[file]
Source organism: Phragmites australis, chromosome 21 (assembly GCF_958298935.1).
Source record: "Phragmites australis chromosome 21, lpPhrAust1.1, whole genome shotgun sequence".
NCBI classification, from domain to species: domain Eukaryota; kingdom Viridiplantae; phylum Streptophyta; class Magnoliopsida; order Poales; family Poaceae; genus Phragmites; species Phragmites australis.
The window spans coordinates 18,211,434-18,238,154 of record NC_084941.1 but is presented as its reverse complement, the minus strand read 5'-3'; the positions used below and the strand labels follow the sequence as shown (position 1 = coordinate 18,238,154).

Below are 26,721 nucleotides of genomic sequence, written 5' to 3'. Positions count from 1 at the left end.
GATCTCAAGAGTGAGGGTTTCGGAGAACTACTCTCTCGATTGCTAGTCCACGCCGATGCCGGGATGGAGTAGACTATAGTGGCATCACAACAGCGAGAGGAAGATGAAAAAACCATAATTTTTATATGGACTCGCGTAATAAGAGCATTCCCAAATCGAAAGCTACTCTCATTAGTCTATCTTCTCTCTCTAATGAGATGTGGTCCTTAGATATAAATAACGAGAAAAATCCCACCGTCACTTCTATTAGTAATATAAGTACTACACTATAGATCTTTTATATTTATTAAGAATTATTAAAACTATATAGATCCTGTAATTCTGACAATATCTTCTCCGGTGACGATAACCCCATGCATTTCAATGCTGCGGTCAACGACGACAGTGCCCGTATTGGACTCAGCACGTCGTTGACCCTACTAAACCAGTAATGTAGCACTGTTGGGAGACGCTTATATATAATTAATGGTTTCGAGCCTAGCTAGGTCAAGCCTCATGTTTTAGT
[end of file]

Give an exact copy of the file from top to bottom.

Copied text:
Source organism: Phragmites australis, chromosome 21 (assembly GCF_958298935.1).
Source record: "Phragmites australis chromosome 21, lpPhrAust1.1, whole genome shotgun sequence".
NCBI classification, from domain to species: domain Eukaryota; kingdom Viridiplantae; phylum Streptophyta; class Magnoliopsida; order Poales; family Poaceae; genus Phragmites; species Phragmites australis.
The window spans coordinates 18,211,434-18,238,154 of record NC_084941.1 but is presented as its reverse complement, the minus strand read 5'-3'; the positions used below and the strand labels follow the sequence as shown (position 1 = coordinate 18,238,154).

Below are 26,721 nucleotides of genomic sequence, written 5' to 3'. Positions count from 1 at the left end.
GATCTCAAGAGTGAGGGTTTCGGAGAACTACTCTCTCGATTGCTAGTCCACGCCGATGCCGGGATGGAGTAGACTATAGTGGCATCACAACAGCGAGAGGAAGATGAAAAAACCATAATTTTTATATGGACTCGCGTAATAAGAGCATTCCCAAATCGAAAGCTACTCTCATTAGTCTATCTTCTCTCTCTAATGAGATGTGGTCCTTAGATATAAATAACGAGAAAAATCCCACCGTCACTTCTATTAGTAATATAAGTACTACACTATAGATCTTTTATATTTATTAAGAATTATTAAAACTATATAGATCCTGTAATTCTGACAATATCTTCTCCGGTGACGATAACCCCATGCATTTCAATGCTGCGGTCAACGACGACAGTGCCCGTATTGGACTCAGCACGTCGTTGACCCTACTAAACCAGTAATGTAGCACTGTTGGGAGACGCTTATATATAATTAATGGTTTCGAGCCTAGCTAGGTCAAGCCTCATGTTTTAGT